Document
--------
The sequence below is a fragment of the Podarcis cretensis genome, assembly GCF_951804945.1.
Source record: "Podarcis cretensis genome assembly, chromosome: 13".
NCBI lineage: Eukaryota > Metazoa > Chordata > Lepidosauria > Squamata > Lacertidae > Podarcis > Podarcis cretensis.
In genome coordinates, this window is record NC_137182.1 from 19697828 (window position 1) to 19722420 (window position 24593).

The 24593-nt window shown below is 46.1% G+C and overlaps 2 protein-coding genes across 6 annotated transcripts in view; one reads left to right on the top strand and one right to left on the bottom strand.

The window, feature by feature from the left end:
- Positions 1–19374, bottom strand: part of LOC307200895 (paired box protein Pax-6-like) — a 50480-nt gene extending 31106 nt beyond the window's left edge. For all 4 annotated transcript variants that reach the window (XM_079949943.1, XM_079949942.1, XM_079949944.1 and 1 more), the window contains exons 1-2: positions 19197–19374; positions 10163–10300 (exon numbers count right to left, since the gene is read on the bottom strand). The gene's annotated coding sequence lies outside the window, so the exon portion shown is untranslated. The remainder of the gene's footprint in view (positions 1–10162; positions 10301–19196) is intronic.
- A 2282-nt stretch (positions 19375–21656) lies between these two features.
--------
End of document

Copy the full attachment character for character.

The sequence below is a fragment of the Podarcis cretensis genome, assembly GCF_951804945.1.
Source record: "Podarcis cretensis genome assembly, chromosome: 13".
NCBI lineage: Eukaryota > Metazoa > Chordata > Lepidosauria > Squamata > Lacertidae > Podarcis > Podarcis cretensis.
In genome coordinates, this window is record NC_137182.1 from 19697828 (window position 1) to 19722420 (window position 24593).

The 24593-nt window shown below is 46.1% G+C and overlaps 2 protein-coding genes across 6 annotated transcripts in view; one reads left to right on the top strand and one right to left on the bottom strand.

The window, feature by feature from the left end:
- Positions 1–19374, bottom strand: part of LOC307200895 (paired box protein Pax-6-like) — a 50480-nt gene extending 31106 nt beyond the window's left edge. For all 4 annotated transcript variants that reach the window (XM_079949943.1, XM_079949942.1, XM_079949944.1 and 1 more), the window contains exons 1-2: positions 19197–19374; positions 10163–10300 (exon numbers count right to left, since the gene is read on the bottom strand). The gene's annotated coding sequence lies outside the window, so the exon portion shown is untranslated. The remainder of the gene's footprint in view (positions 1–10162; positions 10301–19196) is intronic.
- A 2282-nt stretch (positions 19375–21656) lies between these two features.